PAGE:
MLBPA executive director Tony Clark said that the union held a conference call that included the Executive Board and MLBPA player leaders. They “resoundingly rejected” the league’s “demand for additional concessions.”

The full statement:

In this time of unprecedented suffering at home and abroad, Players want nothing more than to get back to work and provide baseball fans with the game we all love. But we cannot do this alone.

Earlier this week, Major League Baseball communicated its intention to schedule a dramatically shortened 2020 season unless Players negotiate salary concessions. The concessions being sought are in addition to billions in Player salary reductions that have already been agreed upon.

This threat came in response to an Association proposal aimed at charting a path forward. Among other things, Players proposed more games, two years of expanded playoffs, salary deferrals in the event of a 2020 playoff cancellation, and the exploration of additional jewel events and broadcast enhancements aimed at creatively bringing our Players to the fans while simultaneously increasing the value of our product. Rather than engage, the league replied it will shorten the season unless Players agree to further salary reductions.

Earlier today we held a conference call of the Association’s Executive Board and several other MLBPA Player leaders. The overwhelming consensus of the Board is that Players are ready to report, ready to get back on the field, and they are willing to do so under unprecedented conditions that could affect the health and safety of not just themselves, but their families as well. The league’s demand for additional concessions was resoundingly rejected.

Important work remains to be done in order to safely resume the season. We stand ready to complete that work and look forward to getting back on the field.

As per the current agreement signed in March, if there is a 2020 season, players will be paid on a prorated basis. Thus, fewer games means the players get paid less and the owners save more. MLB has threatened to unilaterally set a 2020 season in motion if the two sides cannot come to terms. It should come as no surprise that the union has responded strongly on both fronts.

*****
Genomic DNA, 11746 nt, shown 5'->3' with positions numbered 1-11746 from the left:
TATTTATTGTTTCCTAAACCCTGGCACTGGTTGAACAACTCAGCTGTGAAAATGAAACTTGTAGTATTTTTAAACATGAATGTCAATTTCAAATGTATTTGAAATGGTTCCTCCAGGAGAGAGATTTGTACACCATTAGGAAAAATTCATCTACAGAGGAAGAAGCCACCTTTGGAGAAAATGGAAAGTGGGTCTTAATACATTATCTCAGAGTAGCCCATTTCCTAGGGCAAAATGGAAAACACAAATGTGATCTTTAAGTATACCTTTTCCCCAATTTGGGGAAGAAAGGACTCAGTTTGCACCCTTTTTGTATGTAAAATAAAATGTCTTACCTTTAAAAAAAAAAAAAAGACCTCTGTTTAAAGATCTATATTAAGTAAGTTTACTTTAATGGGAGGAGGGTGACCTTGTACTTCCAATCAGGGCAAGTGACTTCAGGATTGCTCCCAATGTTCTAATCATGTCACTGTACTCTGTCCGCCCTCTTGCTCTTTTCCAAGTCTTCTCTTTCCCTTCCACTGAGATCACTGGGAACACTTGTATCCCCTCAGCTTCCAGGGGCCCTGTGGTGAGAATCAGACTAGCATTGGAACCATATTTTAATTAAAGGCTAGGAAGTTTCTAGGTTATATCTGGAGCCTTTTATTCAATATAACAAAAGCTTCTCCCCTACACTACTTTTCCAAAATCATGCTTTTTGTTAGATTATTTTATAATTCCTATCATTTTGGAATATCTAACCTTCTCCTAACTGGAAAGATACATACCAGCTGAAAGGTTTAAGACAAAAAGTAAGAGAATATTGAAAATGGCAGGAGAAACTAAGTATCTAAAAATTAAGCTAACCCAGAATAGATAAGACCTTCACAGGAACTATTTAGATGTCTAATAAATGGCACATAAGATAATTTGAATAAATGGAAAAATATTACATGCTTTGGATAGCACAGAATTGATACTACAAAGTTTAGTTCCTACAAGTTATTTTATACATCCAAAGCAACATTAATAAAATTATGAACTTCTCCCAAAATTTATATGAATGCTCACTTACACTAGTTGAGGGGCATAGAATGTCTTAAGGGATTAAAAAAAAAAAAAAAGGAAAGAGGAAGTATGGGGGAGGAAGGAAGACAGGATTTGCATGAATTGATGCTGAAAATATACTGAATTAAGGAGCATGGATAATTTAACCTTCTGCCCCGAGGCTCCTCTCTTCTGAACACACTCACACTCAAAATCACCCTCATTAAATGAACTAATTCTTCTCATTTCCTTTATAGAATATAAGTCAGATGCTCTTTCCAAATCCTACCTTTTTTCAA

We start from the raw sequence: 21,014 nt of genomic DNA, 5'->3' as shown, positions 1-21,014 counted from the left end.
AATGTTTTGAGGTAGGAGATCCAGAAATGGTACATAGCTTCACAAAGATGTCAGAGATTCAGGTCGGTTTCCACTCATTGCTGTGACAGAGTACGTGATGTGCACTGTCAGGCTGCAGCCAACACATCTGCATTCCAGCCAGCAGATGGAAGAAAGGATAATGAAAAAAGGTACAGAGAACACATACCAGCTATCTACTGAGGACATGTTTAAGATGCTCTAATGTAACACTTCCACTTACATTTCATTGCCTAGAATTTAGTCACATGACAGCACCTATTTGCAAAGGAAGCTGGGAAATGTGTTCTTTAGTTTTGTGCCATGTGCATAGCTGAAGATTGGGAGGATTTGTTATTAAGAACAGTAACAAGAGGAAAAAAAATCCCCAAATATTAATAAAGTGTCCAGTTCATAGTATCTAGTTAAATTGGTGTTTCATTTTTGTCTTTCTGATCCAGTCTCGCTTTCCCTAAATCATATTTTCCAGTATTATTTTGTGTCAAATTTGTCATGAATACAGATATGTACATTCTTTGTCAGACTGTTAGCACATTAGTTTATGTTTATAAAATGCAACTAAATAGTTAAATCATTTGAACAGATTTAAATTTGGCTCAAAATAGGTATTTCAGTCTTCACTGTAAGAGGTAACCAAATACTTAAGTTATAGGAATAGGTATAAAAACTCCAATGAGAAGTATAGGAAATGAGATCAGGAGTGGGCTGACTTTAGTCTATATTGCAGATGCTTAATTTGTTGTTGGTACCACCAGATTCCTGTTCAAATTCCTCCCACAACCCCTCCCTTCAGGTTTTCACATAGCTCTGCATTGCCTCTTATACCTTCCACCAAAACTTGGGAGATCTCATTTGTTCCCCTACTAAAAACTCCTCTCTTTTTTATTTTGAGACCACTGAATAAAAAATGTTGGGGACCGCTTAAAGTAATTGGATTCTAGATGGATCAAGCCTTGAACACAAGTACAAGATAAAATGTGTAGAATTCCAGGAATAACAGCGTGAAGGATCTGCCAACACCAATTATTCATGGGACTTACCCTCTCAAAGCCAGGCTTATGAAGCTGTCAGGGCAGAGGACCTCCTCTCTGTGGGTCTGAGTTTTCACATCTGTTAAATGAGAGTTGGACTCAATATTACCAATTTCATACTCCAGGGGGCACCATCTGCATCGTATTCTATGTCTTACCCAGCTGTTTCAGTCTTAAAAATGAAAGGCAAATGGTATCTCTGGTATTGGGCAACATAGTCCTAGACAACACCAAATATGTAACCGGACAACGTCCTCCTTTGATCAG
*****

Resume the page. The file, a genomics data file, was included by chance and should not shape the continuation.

There have been varying reports in recent days over the confidence in a 2020 season happening. The MLBPA’s statement tonight doesn’t move the needle any; it simply affirms that the union remains steadfast in its goal to avoid a second significant cut in salaries.

As I see it, the ball is in the owners’ court. The owners can strongarm the players into a short season, saving money but significantly increasing the odds of a big fight in upcoming collective bargaining agreement negotiations. Or the owners can eat more of a financial loss, agreeing to a longer season than they feel is comfortable. The latter would have the double benefit of not damaging overall perception of the sport and would not disrupt labor peace going forward.

The MLBPA statement included a declaration that the players are “ready to report, ready to get back on the field, and they are willing to do so under unprecedented conditions.” If there is no 2020 season, we will have only the owners to blame, not the players.

Update: Cardinals pitcher Jack Flaherty, who has been quite vocal on social media about these negotiations, chimed in: